# Find zeroes of this function (difficult)

• Oct 30th 2008, 09:53 AM
mwok
Find zeroes of this function (difficult)
Find the zeros of function
f(x) = x^2(2e^2x) + 2xe^2x + e^2x + 2xe^2x)

Attached is what I got. Is it correct?
• Oct 30th 2008, 10:01 AM
Chris L T521
Quote:

Originally Posted by mwok
Find the zeros of function
f(x) = x^2(2e^2x) + 2xe^2x + e^2x + 2xe^2x)

Attached is what I got. Is it correct?

Note that $\displaystyle e^{2x}\neq0~\forall~x\in\mathbb{R}$

Thus, when solving for the zeros, we can rewrite $\displaystyle 2x^2e^{2x}+2xe^{2x}+e^{2x}+2xe^{2x}=0\implies e^{2x}\left[2x^2+4x+1\right]=0$ as $\displaystyle 2x^2+4x+1=0$

This doesn't factor nicely, so I would recommend using the quadratic formula.

--Chris
• Oct 30th 2008, 10:15 AM
mwok
Ahh, you have to take the commons out and then use the quad formula. Nice!

Question...I used the quad formula and ended up with
x = (-2 +/- sqrt(2)) / 2

Do I make it equal zero and then solve it further OR is that the direct zero?

Also, what about the other factor e^2x....how would you solve that for zero?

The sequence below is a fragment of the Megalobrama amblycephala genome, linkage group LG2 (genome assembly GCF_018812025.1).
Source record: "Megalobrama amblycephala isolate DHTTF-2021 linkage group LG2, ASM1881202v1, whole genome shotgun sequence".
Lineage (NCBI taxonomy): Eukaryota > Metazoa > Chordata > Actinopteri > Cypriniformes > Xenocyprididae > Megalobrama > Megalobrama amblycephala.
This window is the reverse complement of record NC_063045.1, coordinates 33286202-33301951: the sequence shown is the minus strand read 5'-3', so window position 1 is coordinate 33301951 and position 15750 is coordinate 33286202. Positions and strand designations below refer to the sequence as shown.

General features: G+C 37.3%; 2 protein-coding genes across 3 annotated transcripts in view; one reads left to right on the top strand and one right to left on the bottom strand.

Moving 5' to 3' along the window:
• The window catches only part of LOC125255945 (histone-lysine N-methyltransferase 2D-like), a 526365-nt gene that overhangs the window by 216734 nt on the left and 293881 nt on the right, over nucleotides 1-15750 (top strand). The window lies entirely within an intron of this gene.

e^2x = 0
I'm guessing you have to use the log equation on that?
• Oct 30th 2008, 10:18 AM
Chris L T521
Quote:

Originally Posted by mwok
Ahh, you have to take the commons out and then use the quad formula. Nice!

Question...I used the quad formula and ended up with
x = (-2 +/- sqrt(2)) / 2

Do I make it equal zero and then solve it further OR is that the direct zero?

Also, what about the other factor e^2x....how would you solve that for zero?

e^2x = 0
I'm guessing you have to use the log equation on that?

Those are the direct zeros. :D

Just keep in mind that there are two of them: $\displaystyle x=\tfrac{1}{2}\left[-2+\sqrt{2}\right]$ or $\displaystyle x=-\tfrac{1}{2}\left[2+\sqrt{2}\right]$

--Chris
• Oct 30th 2008, 10:20 AM
mwok
Quote:

Originally Posted by Chris L T521
Those are the direct zeros. :D

Just keep in mind that there are two of them: $\displaystyle x=\tfrac{1}{2}\left[-2+\sqrt{2}\right]$ or $\displaystyle x=-\tfrac{1}{2}\left[2+\sqrt{2}\right]$

--Chris

Right. What about the other factor though (e^2x)? Do I solve it with a log equation?
• Oct 30th 2008, 10:24 AM
Chris L T521
Quote:

Originally Posted by mwok
Also, what about the other factor e^2x....how would you solve that for zero?

e^2x = 0
I'm guessing you have to use the log equation on that?

As I mentioned earlier, $\displaystyle e^{2x}{\color{red}\neq}0$ for all values of $\displaystyle x\in\mathbb{R}$.

This can be shown by solving that equation:

$\displaystyle e^{2x}=0\implies 2x=\ln 0$.

However, $\displaystyle \ln 0$ is undefined. Thus, there is no value of x that can cause this equation to be true.

--Chris